Matthew 17:5-7 But even as Peter spoke [at the Transfiguration of Jesus], a bright cloud overshadowed them, and a voice from the cloud said, “This is my dearly loved Son, who brings me great joy. Listen to him.” The disciples were terrified and fell face down on the ground. But Jesus came over and touched them. “Get up,” he said. “Don’t be afraid.”
Last week at dinner with a friend, I found myself telling her a story I’ve seldom shared with anyone, about Jesus touching me at a time when I was deeply discouraged and afraid. A gorgeous blue butterfly figured prominently in this vision. I thought about that butterfly again while absorbing our pastor Jonathan Warren’s thoughts about Jesus’ transfiguration yesterday morning. The whole sermon is worth your time; you can listen here as soon as it’s posted under 02.23.20: https://www.ascensionpittsburgh.org/sermons/
Why a butterfly? The Greek word used in Matthew 17:2, usually translated “transfigured” or “transformed,” is metamorphoo, from which our word metamorphosis is derived. Pastor Jonathan pointed out that Paul used the same word in Romans 12:2, “let God transform you into a new person by changing the way you think. Then you will learn to know God’s will for you, which is good and pleasing and perfect.”
In the spectacular moment of Jesus’ transfiguration, the revelation of his glory, he cared about and cared for his disciples. Jesus lives in that glory, yet he thinks about us in all our grubbiness, and reaches out to heal, restore, and free us. Have you felt his touch? Sometimes I’m so preoccupied with my own stress, anxiety, or angst that I don’t notice him reaching out to me. When I’m still and pay attention, though, I am overwhelmed by his love. I’m taken right back to the time he played with me and the gorgeous blue butterfly.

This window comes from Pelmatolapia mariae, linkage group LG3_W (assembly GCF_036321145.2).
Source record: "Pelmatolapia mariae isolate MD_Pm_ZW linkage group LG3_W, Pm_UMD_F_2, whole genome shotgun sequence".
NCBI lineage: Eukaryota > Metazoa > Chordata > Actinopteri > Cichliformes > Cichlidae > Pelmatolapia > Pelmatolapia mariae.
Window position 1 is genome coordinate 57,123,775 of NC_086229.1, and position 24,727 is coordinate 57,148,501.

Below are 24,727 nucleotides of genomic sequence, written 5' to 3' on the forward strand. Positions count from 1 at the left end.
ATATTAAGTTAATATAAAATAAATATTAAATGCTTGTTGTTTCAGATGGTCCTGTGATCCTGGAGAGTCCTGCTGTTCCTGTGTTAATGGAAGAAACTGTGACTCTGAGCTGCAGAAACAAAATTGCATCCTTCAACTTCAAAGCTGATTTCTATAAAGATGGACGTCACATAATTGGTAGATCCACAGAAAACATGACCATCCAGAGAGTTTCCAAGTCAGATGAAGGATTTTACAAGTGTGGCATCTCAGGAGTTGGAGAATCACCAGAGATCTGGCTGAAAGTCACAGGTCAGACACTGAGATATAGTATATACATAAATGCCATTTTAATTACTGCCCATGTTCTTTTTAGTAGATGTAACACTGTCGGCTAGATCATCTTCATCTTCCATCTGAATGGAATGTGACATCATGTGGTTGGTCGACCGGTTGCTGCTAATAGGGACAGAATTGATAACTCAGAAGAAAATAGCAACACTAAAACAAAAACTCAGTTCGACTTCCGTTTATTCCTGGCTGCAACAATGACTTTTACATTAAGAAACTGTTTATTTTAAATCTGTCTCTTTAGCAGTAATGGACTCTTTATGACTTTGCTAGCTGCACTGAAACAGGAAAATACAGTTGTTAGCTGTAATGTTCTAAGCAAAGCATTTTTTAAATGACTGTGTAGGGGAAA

I think our transformation starts there, with his healing touch, with feeling his love, not just saying “yeah, yeah” in our heads. We hear all the time that Jesus loves us. But that phrase can be sterile and empty until we feel his touch. That’s what enables and energizes us to stand up and walk forward with him again after we’ve been knocked down by our own fear. It changes the way we think, because compared to his love, the imperfections of other people’s love, and our own, and the world we live in, don’t really matter so very much.
The definition of metamorphosis is “the process of transformation from an immature form to an adult form.” Indeed, “transform” in Rom 12:2 is in present continuous tense, indicating a process (the same is true in 2 Corinthians 3:18). We are in a process of transformation of the way we think. And when Paul says God’s will for us is good and pleasing and perfect, the focus is on how pleased God is with the direction of our lives, not necessarily how we interpret our circumstances through our childish shortsighted self-centered desire for what feels good. The word translated perfect, teleios, means complete or mature. God wants us to grow up!
The Phillips translation captures this:
Don’t let the world around you squeeze you into its own mold, but let God re-mold your minds from within, so that you may prove in practice that the plan of God for you is good, meets all his demands and moves towards the goal of true maturity.
This challenge faces me today. Will I be willing for Jesus’ love to mature me, showing me how my life can please him? Will I be still long enough to feel his touch? And will I pay attention to his showing me how to pass his love on to others, to the specific people God brings into my life?
Interesting: the expression Jesus used to tell the disciples to get up in Mt 17:7 (“arise,” in the KJV) is the same in Mark 5:41 when he tells the little girl (Talita, in Portuguese) to get up after he touched her! I’ll have many opportunities to remember, through our new little granddaughter Talita, God’s love for me. His loving touch that doesn’t leave me stuck, but invites me to arise and walk forward with him.
Any family gaining a second child is amazed at how big and competent their older child suddenly becomes, compared to the new baby. Two-year-old maturity is impressive–but we wouldn’t want even Caleb to stay where he is!
Lord Jesus, in your amazing love, please touch each one of us, today, in our places of fear and wounding and brokenness and loss. Reveal to us your light, your glory. And transform us to be like you.